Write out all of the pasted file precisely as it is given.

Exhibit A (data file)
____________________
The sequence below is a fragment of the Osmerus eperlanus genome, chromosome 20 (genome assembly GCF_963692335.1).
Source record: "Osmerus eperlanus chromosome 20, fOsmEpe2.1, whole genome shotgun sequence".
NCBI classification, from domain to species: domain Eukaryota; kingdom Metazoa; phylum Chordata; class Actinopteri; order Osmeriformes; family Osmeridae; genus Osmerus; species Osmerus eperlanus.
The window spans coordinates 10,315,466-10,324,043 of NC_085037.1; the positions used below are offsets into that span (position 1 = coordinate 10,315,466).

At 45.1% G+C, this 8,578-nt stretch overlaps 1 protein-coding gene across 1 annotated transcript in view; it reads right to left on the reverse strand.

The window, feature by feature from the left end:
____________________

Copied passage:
The sequence below is a fragment of the Osmerus eperlanus genome, chromosome 20 (genome assembly GCF_963692335.1).
Source record: "Osmerus eperlanus chromosome 20, fOsmEpe2.1, whole genome shotgun sequence".
NCBI classification, from domain to species: domain Eukaryota; kingdom Metazoa; phylum Chordata; class Actinopteri; order Osmeriformes; family Osmeridae; genus Osmerus; species Osmerus eperlanus.
The window spans coordinates 10,315,466-10,324,043 of NC_085037.1; the positions used below are offsets into that span (position 1 = coordinate 10,315,466).

At 45.1% G+C, this 8,578-nt stretch overlaps 1 protein-coding gene across 1 annotated transcript in view; it reads right to left on the reverse strand.

The window, feature by feature from the left end: